Sugar Land P & Z approves final
development plan for Telfair Exchange Lofts
By Betsy Dolan
With the support of Telfair’s Homeowner’s Association, Sugar Land’s Planning and Zoning Commission approved the final development plan for the Telfair Exchange Lofts on August 23.
The plan calls for 330 units in a three-building, four-story complex on 11 acres near Branford Place and Westcott Avenue. The plan now moves to the city council for their consideration.
In backing the multi-family plan during a public hearing, Aaron Folse, Vice President of the Telfair HOA, told the commissioners that the 2,700 residents in the master planned community purchase homes knowing about the future commercial and multi-family sites in the area and the reduction in property taxes they represent.
“To repeal or change this zoning would be fiscally irresponsible and possibly place this tax burden on the homeowners of Telfair,” Folse said. In addition, the apartments will provide a much needed buffer between the single family homes and U.S. 59, Folse said.
But Telfair resident ,Tammy Marino, wondered why residents weren’t invited to a recent meeting between Newland Communities, SUEBA, TBG Partners and Telfair’s HOA to discuss the project and doubts that the high end complex will be able to command the rents that the developers claim. Projected rent for a one-bedroom apartment in Telfair is estimated to be $1,550.
“I went on Craig’s List today and found several two bedroom apartments in Sugar Land for $975. I found a 3-bedroom house in Greatwood for $1,850. I found rentals in Town Square for $1,600. If I’m a young professional looking for a fun nightlife, I’d pick Town Square over Telfair.” Marino said. “And what happens when SUEBA doesn’t get the rent they want and what is going to happen to the lease agreements when SUEBA sells the buildings?”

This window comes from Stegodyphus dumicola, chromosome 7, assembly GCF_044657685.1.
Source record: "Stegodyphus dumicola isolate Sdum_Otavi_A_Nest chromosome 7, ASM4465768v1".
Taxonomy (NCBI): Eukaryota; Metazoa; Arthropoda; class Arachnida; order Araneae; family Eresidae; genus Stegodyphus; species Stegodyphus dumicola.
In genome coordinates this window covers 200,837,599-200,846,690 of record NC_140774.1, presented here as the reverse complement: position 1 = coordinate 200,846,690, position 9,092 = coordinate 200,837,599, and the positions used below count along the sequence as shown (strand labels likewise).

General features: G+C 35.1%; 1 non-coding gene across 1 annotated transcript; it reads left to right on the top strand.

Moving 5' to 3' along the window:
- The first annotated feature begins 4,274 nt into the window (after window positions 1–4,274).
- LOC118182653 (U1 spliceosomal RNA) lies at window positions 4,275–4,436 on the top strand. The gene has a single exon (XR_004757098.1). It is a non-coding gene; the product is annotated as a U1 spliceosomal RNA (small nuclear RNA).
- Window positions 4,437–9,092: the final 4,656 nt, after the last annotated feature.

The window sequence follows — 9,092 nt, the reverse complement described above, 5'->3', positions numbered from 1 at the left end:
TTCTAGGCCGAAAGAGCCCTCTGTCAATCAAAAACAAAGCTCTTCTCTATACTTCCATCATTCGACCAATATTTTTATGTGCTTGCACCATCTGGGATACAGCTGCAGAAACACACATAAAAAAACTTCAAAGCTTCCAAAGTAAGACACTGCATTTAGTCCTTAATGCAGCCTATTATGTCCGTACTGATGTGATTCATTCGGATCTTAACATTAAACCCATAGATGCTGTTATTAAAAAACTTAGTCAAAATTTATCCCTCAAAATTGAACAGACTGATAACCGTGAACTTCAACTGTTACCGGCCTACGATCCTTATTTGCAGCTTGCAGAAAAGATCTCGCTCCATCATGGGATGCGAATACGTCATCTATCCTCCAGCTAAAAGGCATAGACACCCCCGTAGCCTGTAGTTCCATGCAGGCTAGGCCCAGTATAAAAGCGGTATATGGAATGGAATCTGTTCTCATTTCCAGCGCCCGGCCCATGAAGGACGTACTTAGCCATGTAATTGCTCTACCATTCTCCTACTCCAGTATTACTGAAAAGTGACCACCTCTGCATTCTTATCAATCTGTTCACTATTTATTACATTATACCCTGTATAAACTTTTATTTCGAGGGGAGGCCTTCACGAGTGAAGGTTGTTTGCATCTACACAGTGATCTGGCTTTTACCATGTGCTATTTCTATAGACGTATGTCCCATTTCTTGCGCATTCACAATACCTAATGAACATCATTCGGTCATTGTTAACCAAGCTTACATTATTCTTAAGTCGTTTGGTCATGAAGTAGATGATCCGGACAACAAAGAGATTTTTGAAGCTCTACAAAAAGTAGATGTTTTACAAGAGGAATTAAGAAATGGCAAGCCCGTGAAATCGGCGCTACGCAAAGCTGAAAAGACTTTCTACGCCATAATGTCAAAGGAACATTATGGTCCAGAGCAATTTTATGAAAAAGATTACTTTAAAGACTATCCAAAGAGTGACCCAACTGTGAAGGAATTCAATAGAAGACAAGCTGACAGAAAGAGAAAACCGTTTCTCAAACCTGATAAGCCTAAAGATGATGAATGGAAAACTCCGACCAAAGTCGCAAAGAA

Two representatives from Sustainable Sugar Land who are trying to gather enough signatures to change the multi-family zoning regulations in the city, also spoke out against the plan. Diana Miller questioned the lack of discussion concerning the impact the apartments would have on overcrowding at Cornerstone Elementary.
“I spoke with one property manager in First Colony who indicated that every unit in their community is occupied by families with school age children and the schools are the number one reason they moved to the area,” Miller said.
Stan Winter with TBG Partners told the commissioners that the plan is for two-thirds of the apartments to be one-bedroom with a limited number of three bedroom apartments. But Miller and others with the Sustainable Sugar Land group allege that developers can use the Fair Housing Act to increase the number of 3-bedroom apartments after the final development plan is approved by the city thereby making the apartments more attractive to families.
Commissioner Jim Shaw, a Telfair resident, scolded the two Sustainable Sugar Land representatives stating that “the Telfair HOA is able to speak for the residents much better than those who don’t even live in the community. You don’t know what the impact is or what the community wants.”
Multi-family housing, specifically 400 units on 20 acres, has been part of Telfair’s General Development Plan since 2003 and the proposed apartment location near Branford Place and Westcott Avenue has been in place since 2006. When asked by newly appointed Commissioner Lars Hagen about the remaining 70 units and 9 acres, Winter acknowledged that additional multi-family or patio homes could be built on the site.
The City says that Telfair’s HOA and the developers met on July 18 to discuss the project. Approximately 35-40 residents attended that meeting.